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things as the journey drew to a close, I could not help feeling how great are the rewards that a traveller reaps, even irrespective of anything he may learn, or of the suggestions to thought that a voyage of this kind cannot fail to bear with it. How much is life made fuller and richer by the stock of images laid up in the marvellous storehouse of the brain, to be summoned, one knows not when or how, by some hidden train of association-shifting scenes that serve to beautify many a common and prosaic moment of life!

Often during this return voyage my thoughts recurred to an article in some periodical lent to me by my kind friends at Petropolis, wherein the writer, with seeming gravity, discussed the question whether life is worth living. My first impression, as I well remember, was somewhat contemptuous pity for the man whose mind could be so profoundly diseased as even to ask such a question, as for a soldier who, with the trumpet-call sounding in his ear, should stop to inquire whether the battle was worth fighting. When one remembers how full life is of appeals to the active faculties of man, and how the exertion of each of these brings its correlative satisfaction; how the world, in the first place, needs the daily labour of the majority of our race; how much there is yet to be learned, and how much to be taught to the ignorant; what constant demand there is for the spirit of sympathy to alleviate suffering in our fellows; how much beauty exists to be enjoyed, and, it may be, to be brought home to others ;-one is tempted to ask if the man who halts to discuss whether life is worth living can have a

mind to care for truth, or a heart to feel for others, or a soul accessible to the sense of beauty.

Recurring to the subject, as I sometimes did during the homeward voyage, it seemed to me that I had perhaps treated the matter too seriously, and that the article I had read was an elaborate hoax, by which the writer, while in truth laughing at his readers, sought merely to astonish and to gain repute as an original thinker. However the fact may be, when taken in connection with the shallow pessimism which, through various channels, has of late filtered into much modern literature, there does appear to be some real danger that the disease may spread among the weaker portion of the young generation. A new fashion, however absurd or mischievous, is sure to have attractions for the feebler forms of human vanity. It is true that there is little danger that the genuine doctrine will spread widely, but the mere masquerade of pessimism may do unimagined mischief. The better instincts of man's nature are not so firmly rooted that we should wish to see the spread of any influence that directly allies itself with his selfish and cowardly tendencies.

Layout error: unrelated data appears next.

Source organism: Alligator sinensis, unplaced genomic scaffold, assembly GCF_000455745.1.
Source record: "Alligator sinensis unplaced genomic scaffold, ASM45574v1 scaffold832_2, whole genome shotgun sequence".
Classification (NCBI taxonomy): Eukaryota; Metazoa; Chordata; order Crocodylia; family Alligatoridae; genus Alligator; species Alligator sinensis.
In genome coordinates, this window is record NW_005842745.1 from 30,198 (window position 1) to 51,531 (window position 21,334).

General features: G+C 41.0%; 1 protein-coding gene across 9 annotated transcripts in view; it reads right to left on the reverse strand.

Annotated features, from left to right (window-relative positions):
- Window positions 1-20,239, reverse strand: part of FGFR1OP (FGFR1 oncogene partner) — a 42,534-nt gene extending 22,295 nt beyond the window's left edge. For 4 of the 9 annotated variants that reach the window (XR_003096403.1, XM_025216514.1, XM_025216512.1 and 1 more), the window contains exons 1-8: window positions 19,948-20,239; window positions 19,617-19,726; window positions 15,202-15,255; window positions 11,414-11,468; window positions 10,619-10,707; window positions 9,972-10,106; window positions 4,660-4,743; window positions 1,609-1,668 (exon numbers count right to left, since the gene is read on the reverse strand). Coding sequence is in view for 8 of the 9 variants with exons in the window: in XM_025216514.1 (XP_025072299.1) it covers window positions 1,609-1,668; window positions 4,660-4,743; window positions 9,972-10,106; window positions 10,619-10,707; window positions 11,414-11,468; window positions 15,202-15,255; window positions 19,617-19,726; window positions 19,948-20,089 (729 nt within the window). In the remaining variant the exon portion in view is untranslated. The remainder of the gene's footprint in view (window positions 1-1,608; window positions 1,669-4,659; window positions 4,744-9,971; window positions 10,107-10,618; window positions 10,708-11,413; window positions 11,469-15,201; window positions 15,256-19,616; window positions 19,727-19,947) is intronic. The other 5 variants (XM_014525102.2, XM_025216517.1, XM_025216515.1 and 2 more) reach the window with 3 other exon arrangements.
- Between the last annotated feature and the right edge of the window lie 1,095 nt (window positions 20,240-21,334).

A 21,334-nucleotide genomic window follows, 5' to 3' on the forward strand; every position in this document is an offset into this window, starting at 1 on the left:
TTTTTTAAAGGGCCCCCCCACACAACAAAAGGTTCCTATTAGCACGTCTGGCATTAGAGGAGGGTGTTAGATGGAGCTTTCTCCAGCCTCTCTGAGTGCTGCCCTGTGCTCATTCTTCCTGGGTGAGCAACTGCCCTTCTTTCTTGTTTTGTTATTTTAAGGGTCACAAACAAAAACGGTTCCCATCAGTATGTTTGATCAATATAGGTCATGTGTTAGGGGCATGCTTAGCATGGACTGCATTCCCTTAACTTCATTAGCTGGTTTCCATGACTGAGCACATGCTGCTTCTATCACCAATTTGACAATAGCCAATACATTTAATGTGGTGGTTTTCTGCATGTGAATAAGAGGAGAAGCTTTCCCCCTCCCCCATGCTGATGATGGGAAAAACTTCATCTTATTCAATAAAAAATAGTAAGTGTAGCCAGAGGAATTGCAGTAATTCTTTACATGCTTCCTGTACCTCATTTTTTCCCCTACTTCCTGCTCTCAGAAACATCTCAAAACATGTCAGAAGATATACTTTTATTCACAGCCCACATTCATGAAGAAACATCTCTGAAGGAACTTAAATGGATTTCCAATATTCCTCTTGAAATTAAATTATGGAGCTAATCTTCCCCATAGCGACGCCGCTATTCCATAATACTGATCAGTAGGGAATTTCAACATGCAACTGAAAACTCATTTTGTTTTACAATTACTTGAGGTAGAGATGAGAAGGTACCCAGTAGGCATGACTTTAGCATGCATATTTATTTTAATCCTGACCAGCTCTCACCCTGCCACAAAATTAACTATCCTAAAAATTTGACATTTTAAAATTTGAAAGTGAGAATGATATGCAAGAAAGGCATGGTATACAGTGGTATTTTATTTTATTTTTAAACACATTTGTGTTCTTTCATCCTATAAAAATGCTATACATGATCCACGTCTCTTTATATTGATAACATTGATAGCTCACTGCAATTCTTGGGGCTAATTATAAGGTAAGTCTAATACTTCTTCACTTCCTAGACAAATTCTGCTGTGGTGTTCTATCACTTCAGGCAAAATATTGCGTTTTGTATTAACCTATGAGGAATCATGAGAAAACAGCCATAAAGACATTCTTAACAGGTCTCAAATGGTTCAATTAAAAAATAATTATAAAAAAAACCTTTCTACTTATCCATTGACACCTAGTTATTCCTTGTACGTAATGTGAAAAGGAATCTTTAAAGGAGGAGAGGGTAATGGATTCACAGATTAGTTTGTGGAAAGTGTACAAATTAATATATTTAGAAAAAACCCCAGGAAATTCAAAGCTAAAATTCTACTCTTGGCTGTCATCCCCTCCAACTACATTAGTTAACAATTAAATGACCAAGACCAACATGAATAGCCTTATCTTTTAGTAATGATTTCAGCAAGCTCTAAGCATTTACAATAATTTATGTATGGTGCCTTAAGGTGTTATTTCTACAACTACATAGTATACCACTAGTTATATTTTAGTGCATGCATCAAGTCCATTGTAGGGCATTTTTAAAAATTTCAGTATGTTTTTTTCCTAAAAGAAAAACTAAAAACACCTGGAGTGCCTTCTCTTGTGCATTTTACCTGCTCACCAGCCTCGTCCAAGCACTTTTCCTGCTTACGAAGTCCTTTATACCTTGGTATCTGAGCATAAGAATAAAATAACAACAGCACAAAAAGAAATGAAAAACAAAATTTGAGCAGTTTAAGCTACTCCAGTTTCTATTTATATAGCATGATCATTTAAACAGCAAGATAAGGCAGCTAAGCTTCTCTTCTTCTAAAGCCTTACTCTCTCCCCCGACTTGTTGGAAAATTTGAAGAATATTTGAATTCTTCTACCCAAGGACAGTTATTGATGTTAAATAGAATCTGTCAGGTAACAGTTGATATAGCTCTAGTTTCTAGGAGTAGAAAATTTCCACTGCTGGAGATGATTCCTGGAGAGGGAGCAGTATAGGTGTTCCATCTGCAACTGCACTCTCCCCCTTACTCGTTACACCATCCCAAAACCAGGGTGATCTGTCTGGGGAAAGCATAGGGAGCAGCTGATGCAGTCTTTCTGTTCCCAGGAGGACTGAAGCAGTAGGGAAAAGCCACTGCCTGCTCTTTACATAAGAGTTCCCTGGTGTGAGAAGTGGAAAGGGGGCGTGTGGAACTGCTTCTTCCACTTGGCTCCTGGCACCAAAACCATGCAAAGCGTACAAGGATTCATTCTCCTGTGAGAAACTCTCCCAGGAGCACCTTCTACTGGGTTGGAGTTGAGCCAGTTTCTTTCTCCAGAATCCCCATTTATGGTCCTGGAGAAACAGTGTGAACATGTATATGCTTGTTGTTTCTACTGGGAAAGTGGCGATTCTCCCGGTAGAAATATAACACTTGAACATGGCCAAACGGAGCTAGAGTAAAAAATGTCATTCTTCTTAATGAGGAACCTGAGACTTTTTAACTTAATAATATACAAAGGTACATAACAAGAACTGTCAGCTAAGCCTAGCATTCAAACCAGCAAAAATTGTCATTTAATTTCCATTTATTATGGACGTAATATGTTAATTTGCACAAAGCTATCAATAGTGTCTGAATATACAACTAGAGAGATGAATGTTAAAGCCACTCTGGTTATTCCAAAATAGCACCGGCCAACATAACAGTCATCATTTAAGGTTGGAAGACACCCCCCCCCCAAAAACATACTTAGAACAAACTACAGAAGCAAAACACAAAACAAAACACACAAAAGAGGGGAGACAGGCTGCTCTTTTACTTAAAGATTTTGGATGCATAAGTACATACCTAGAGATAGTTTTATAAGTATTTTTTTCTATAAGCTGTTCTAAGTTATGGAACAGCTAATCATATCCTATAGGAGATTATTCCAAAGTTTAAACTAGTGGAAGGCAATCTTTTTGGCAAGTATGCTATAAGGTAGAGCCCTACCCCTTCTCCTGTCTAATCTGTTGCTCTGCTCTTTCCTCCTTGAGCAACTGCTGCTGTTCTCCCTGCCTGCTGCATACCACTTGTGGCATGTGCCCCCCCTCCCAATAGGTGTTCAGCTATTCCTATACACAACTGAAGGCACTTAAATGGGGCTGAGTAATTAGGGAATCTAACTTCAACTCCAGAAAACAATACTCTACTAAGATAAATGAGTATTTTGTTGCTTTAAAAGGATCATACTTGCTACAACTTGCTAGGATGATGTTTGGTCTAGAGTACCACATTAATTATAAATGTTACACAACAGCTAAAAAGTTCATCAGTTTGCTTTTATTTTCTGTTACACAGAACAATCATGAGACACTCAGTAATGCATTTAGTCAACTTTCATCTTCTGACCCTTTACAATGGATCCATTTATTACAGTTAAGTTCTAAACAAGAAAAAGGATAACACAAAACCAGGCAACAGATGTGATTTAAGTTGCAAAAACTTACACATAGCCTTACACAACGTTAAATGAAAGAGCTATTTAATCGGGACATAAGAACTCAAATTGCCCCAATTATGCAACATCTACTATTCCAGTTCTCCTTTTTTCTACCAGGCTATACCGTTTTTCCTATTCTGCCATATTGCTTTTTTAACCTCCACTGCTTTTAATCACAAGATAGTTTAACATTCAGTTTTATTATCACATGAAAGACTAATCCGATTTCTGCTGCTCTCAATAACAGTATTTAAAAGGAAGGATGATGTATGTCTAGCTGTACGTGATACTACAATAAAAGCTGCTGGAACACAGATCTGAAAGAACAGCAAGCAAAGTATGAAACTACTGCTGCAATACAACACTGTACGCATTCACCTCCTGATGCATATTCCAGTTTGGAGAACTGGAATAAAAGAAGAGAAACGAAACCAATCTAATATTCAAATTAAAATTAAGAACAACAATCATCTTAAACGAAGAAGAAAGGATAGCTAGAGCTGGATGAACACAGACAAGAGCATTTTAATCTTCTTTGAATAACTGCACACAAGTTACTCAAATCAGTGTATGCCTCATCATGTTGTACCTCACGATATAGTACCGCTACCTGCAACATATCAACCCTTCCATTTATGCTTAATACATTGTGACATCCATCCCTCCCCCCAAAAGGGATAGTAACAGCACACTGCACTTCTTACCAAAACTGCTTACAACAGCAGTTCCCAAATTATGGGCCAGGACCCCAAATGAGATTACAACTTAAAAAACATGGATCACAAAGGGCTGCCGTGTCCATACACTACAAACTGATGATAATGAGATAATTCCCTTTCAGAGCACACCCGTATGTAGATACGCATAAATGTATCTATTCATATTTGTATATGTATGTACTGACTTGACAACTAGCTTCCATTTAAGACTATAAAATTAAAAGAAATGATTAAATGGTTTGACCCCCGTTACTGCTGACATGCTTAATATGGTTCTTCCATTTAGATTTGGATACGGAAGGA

To any young man who has been touched by the contagion of such doctrines, I should recommend a journey long enough and distant enough to bring him into contact with new and varied aspects of nature and of human society. Removed from the daily round of monotonous occupation, or, far worse, of monotonous idleness, life is thus presented in larger and truer proportions, and in a nature not quite worthless some chord must be touched that will stir



the springs of healthy action. If there be in truth such beings as genuine and incurable pessimists, the stern believer in progress will be tempted to say that the sooner they carry out their doctrine to its logical result the better it will be for the race.

Their continued existence, where it is not merely useless, must be altogether a mischief to their fellow-creatures.

On the morning of the 16th of August, all but completing five months since I quitted her shores, the coast of England was dimly descried amid gusts of cold wind and showers of drizzling rain. My winter experiences in the Straits of Magellan were forcibly recalied to my mind, and I felt some partial satisfaction in the seeming confirmation of the conclusion which I had already reached—that the physical differences between the conditions of life in the northern and southern hemispheres are not nearly so great as has generally been supposed.




THE remarkable features of the climate of Western Peru referred to in the text seem to me to admit of a partial explanation from the local conditions affecting that region. The most important of these are the prevalence of a relatively cold oceanic current, and of accompanying southerly breezes along the Peruvian coast. These not only directly affect the temperature of the air and the soil in the coast-zone, but, by causing fogs throughout a considerable part of the year, intercept a large share of solar radiation. It has been found in Northern Chili, some fifteen degrees farther south than Lima, but under similar climatal conditions, that, although the land rises rather rapidly in receding from the coast, the mean temperature increases with increasing height for a considerable distance. It is stated on good authority * that at Potrero Grande, a place about fifty miles distant, and 850 metres above the sea, the mean annual temperature is higher by 2.5° C. than at Copiapó, or at the adjoining port of Caldera. It is probable that in the valley of the Rimac the mean temperature at a height of 1000 metres is at least as high as it is at Lima. Taking the mean temperature of the lower station at 19*2° C., and that of Chicla at 12-2° C., that would give a fall of 7° for a difference of level of 2724 metres, or an average fall of 1° for 387 metres, instead of 1° for 512 metres, as given in the text.

A further peculiarity in the climate, which tends to diminish

* I borrow this statement from the excellent “ Lehrbuch der Klimatologie,” by Dr. Julius Hann. Stuttgart, 1883.

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